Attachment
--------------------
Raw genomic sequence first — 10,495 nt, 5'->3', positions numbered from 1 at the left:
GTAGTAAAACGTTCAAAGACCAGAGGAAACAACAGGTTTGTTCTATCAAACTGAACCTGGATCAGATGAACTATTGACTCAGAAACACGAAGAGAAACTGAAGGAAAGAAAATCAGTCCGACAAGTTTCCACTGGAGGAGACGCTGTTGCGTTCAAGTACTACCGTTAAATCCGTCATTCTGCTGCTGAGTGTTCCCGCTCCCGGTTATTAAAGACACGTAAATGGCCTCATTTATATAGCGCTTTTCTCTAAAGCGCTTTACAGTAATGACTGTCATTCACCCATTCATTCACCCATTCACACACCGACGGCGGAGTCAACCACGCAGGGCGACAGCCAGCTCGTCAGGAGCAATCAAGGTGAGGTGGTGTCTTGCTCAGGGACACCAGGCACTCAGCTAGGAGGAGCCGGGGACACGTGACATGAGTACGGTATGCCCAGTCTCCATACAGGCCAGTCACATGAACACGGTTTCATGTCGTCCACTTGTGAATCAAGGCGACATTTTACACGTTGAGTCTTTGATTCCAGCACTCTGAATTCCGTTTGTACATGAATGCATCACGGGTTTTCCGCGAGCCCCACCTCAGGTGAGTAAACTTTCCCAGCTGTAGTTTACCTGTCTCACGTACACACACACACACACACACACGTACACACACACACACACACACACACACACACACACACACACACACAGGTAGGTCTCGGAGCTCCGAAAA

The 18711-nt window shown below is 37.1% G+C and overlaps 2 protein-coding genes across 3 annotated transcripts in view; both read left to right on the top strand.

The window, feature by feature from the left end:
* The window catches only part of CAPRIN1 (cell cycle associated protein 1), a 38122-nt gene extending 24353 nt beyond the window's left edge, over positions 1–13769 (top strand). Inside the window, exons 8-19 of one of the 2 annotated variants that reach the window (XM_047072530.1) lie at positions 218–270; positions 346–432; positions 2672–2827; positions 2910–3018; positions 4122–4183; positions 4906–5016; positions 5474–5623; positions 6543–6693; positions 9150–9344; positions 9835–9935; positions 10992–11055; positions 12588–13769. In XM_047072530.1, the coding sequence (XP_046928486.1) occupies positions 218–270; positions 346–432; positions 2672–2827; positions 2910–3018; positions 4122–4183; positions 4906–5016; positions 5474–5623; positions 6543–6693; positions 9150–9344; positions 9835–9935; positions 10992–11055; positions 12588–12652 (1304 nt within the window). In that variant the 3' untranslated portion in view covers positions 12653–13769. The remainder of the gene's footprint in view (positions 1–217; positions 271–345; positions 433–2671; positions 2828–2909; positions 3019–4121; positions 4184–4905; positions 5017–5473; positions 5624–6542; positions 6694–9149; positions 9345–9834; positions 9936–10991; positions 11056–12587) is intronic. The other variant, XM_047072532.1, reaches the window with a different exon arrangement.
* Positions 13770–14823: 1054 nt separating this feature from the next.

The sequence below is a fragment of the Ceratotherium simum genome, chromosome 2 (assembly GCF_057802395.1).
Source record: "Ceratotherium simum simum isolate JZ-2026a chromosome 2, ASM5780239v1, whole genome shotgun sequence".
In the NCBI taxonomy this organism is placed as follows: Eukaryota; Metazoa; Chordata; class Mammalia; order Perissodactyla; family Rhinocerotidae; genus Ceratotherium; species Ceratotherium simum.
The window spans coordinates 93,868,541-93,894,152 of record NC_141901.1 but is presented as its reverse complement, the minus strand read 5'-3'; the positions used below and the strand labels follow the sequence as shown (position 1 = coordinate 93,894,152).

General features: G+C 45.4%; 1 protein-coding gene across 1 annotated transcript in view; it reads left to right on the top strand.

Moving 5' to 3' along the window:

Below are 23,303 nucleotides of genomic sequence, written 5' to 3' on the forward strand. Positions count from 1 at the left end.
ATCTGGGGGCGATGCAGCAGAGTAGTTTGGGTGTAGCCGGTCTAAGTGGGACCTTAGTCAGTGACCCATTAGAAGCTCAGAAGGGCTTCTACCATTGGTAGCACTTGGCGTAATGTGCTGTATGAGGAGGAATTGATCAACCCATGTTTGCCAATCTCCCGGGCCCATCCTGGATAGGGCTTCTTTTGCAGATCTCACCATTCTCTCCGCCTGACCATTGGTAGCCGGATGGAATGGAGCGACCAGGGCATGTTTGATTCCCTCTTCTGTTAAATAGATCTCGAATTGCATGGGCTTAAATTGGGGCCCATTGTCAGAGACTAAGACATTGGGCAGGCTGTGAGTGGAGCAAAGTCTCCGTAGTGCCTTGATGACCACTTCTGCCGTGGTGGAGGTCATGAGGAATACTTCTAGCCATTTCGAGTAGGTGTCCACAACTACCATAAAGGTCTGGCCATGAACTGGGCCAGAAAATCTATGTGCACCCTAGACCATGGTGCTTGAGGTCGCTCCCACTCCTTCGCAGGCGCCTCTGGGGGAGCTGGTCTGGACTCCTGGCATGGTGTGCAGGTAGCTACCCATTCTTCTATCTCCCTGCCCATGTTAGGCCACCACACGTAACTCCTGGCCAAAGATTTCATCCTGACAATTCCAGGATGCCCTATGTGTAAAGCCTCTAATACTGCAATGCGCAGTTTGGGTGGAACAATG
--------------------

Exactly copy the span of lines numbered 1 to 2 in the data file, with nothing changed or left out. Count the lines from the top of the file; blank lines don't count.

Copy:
Raw genomic sequence first — 10,495 nt, 5'->3', positions numbered from 1 at the left:
GTAGTAAAACGTTCAAAGACCAGAGGAAACAACAGGTTTGTTCTATCAAACTGAACCTGGATCAGATGAACTATTGACTCAGAAACACGAAGAGAAACTGAAGGAAAGAAAATCAGTCCGACAAGTTTCCACTGGAGGAGACGCTGTTGCGTTCAAGTACTACCGTTAAATCCGTCATTCTGCTGCTGAGTGTTCCCGCTCCCGGTTATTAAAGACACGTAAATGGCCTCATTTATATAGCGCTTTTCTCTAAAGCGCTTTACAGTAATGACTGTCATTCACCCATTCATTCACCCATTCACACACCGACGGCGGAGTCAACCACGCAGGGCGACAGCCAGCTCGTCAGGAGCAATCAAGGTGAGGTGGTGTCTTGCTCAGGGACACCAGGCACTCAGCTAGGAGGAGCCGGGGACACGTGACATGAGTACGGTATGCCCAGTCTCCATACAGGCCAGTCACATGAACACGGTTTCATGTCGTCCACTTGTGAATCAAGGCGACATTTTACACGTTGAGTCTTTGATTCCAGCACTCTGAATTCCGTTTGTACATGAATGCATCACGGGTTTTCCGCGAGCCCCACCTCAGGTGAGTAAACTTTCCCAGCTGTAGTTTACCTGTCTCACGTACACACACACACACACACACACGTACACACACACACACACACACACACACACACACACACACACACACAGGTAGGTCTCGGAGCTCCGAAAA